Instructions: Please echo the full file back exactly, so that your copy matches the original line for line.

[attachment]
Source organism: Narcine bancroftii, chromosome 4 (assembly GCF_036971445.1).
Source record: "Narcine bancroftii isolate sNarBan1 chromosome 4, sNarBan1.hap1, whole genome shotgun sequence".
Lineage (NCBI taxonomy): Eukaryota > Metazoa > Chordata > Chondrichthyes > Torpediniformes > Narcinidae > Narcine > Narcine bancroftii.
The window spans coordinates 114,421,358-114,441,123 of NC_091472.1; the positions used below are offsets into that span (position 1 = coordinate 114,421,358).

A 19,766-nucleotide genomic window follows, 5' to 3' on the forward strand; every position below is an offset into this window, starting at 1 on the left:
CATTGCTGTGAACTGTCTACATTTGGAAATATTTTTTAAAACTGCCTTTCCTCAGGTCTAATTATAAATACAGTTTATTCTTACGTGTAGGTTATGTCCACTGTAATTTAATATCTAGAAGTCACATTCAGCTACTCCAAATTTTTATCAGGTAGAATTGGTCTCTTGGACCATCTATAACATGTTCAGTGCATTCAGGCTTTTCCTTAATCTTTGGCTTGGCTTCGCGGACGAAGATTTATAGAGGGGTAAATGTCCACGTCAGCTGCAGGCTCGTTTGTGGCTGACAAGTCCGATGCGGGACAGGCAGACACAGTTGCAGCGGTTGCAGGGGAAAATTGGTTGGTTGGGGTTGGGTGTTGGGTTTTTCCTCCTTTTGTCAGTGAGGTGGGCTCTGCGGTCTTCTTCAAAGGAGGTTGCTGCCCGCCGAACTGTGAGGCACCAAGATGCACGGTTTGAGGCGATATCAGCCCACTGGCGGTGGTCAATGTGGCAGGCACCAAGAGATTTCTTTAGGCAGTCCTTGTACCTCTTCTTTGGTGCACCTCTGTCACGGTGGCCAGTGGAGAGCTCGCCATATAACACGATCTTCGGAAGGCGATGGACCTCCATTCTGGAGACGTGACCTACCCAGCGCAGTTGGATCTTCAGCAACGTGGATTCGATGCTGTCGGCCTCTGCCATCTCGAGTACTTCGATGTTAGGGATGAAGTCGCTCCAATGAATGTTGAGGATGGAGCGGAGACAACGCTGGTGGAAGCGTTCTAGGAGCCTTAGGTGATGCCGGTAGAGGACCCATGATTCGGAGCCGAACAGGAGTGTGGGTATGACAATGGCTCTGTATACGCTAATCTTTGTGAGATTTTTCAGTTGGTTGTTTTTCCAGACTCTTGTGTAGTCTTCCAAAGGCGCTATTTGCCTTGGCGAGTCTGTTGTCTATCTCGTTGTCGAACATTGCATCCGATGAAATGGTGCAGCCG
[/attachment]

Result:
Source organism: Narcine bancroftii, chromosome 4 (assembly GCF_036971445.1).
Source record: "Narcine bancroftii isolate sNarBan1 chromosome 4, sNarBan1.hap1, whole genome shotgun sequence".
Lineage (NCBI taxonomy): Eukaryota > Metazoa > Chordata > Chondrichthyes > Torpediniformes > Narcinidae > Narcine > Narcine bancroftii.
The window spans coordinates 114,421,358-114,441,123 of NC_091472.1; the positions used below are offsets into that span (position 1 = coordinate 114,421,358).

A 19,766-nucleotide genomic window follows, 5' to 3' on the forward strand; every position below is an offset into this window, starting at 1 on the left:
CATTGCTGTGAACTGTCTACATTTGGAAATATTTTTTAAAACTGCCTTTCCTCAGGTCTAATTATAAATACAGTTTATTCTTACGTGTAGGTTATGTCCACTGTAATTTAATATCTAGAAGTCACATTCAGCTACTCCAAATTTTTATCAGGTAGAATTGGTCTCTTGGACCATCTATAACATGTTCAGTGCATTCAGGCTTTTCCTTAATCTTTGGCTTGGCTTCGCGGACGAAGATTTATAGAGGGGTAAATGTCCACGTCAGCTGCAGGCTCGTTTGTGGCTGACAAGTCCGATGCGGGACAGGCAGACACAGTTGCAGCGGTTGCAGGGGAAAATTGGTTGGTTGGGGTTGGGTGTTGGGTTTTTCCTCCTTTTGTCAGTGAGGTGGGCTCTGCGGTCTTCTTCAAAGGAGGTTGCTGCCCGCCGAACTGTGAGGCACCAAGATGCACGGTTTGAGGCGATATCAGCCCACTGGCGGTGGTCAATGTGGCAGGCACCAAGAGATTTCTTTAGGCAGTCCTTGTACCTCTTCTTTGGTGCACCTCTGTCACGGTGGCCAGTGGAGAGCTCGCCATATAACACGATCTTCGGAAGGCGATGGACCTCCATTCTGGAGACGTGACCTACCCAGCGCAGTTGGATCTTCAGCAACGTGGATTCGATGCTGTCGGCCTCTGCCATCTCGAGTACTTCGATGTTAGGGATGAAGTCGCTCCAATGAATGTTGAGGATGGAGCGGAGACAACGCTGGTGGAAGCGTTCTAGGAGCCTTAGGTGATGCCGGTAGAGGACCCATGATTCGGAGCCGAACAGGAGTGTGGGTATGACAATGGCTCTGTATACGCTAATCTTTGTGAGATTTTTCAGTTGGTTGTTTTTCCAGACTCTTGTGTAGTCTTCCAAAGGCGCTATTTGCCTTGGCGAGTCTGTTGTCTATCTCGTTGTCGAACATTGCATCCGATGAAATGGTGCAGCCG